I make no claim to Valor however on July 29, 1967 in the Gulf of Tonkin off the coast of NorthVietnam, on the flight deck of the USS FORRESTAL. Just prior to the second launch of the day Jack Adams and I were working together at the end of the waist cats on elevator #2 checking for stray voltage on and arming Zunni rocket pods loaded on an F-4 Phantom. At the same time on the aft of the ship a Zunni Rocket misfired, hitting LCDR John McCain’s aircraft and starting a massive fire. When we saw two fire hoses racing across the deck we joined one of the hose teams. As we came abreast of the aft end of the island we ran out of hose and stopped, the other hose team continued towards the fire. Seconds later a 1000lb. detonated wiping out the other hose team and knocking us to the deck. Jack and I went towards the fire instead of away from it. When we were about 150 feet away from the fire the second and third explosions detonated knocking us down again. As we attempted to escape the fourth bomb exploded. We ran forward on starboard side of the island across elevator #1 and into the #1 catapult room. When the major explosions stopped we returned to the flight deck. VF-74 Phantom # 200 was burning on the port side, port landing gear blown out, there was a Sidewinder missile on the starboard side. As Jack and I removed the missile and firefighters sprayed water on us the ejection seat fired from the intense heat. Later I was nominated for the Navy Marine Corp Medal. I didn’t know who nominated me or for what. About a year later I was awarded the Navy Achievement Medal, for the above actions which would not have been possible without the direct help of Jack Adams.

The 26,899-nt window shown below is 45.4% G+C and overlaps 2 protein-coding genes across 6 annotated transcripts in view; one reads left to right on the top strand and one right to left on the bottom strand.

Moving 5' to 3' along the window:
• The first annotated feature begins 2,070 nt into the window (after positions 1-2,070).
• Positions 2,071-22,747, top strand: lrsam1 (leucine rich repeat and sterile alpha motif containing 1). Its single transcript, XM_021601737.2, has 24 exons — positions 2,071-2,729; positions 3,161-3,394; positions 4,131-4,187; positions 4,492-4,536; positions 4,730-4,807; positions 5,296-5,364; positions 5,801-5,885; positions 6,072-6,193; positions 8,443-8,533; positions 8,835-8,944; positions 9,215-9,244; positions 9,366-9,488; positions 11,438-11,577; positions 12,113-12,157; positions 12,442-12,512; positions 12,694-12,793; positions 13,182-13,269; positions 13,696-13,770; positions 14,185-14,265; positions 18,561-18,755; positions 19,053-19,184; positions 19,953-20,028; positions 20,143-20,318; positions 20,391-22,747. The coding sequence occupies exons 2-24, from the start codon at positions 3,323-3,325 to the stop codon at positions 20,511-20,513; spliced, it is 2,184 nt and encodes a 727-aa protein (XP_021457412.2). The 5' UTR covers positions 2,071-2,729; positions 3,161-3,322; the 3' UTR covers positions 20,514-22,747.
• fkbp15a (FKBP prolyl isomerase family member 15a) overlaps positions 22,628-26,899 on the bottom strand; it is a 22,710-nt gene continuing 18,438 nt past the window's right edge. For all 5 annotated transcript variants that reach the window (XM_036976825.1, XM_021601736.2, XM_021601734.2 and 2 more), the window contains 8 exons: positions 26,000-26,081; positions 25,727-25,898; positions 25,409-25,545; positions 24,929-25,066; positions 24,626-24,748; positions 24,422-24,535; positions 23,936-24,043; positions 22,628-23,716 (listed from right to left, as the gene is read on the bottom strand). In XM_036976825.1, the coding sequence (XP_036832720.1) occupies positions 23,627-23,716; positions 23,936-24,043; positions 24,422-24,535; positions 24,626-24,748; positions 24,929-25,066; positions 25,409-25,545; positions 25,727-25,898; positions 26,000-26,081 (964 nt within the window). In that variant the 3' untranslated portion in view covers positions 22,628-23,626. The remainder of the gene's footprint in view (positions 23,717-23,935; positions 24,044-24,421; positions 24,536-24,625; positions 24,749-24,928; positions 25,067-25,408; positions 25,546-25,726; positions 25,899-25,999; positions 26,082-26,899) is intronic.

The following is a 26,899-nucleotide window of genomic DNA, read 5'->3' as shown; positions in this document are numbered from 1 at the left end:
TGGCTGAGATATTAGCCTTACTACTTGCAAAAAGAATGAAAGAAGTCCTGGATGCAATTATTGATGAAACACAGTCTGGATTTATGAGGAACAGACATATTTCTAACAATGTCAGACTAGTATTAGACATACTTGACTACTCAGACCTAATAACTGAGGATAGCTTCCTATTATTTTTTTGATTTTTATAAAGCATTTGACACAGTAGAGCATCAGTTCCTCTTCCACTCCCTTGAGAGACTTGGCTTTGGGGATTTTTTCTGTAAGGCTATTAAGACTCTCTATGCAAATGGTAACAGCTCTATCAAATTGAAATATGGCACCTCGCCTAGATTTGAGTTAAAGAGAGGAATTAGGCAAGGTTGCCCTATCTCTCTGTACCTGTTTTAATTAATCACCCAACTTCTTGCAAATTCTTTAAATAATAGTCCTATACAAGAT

Jack Adams AO VF-74 got nothing, what we did may not have been worthy of a medal but we should have been recognized equally.

In honor of Admiral John K. Beling who recently passed away, I would like to recite the prayer that Capt Beling offered following the fire as it has had a profound influence on me.

‘Our heavenly Father, we see this day as one minute and yet a lifetime for all of us. We thank You for the courage of those who gave there lives in saving their shipmates today. We humbly ask You to grant them peace and to their loved ones the consolation and strength to bear their loss. Help us to renew the faith we have in You. We thank You for our own lives. May we remember You as You have remembered us today. From our hearts we turn to You now, knowing that you have been at our side in every minute of this day. Heavenly Father, help us to rebuild and re-man our ship, so that our brothers who died today may not have made a fruitless sacrifice.’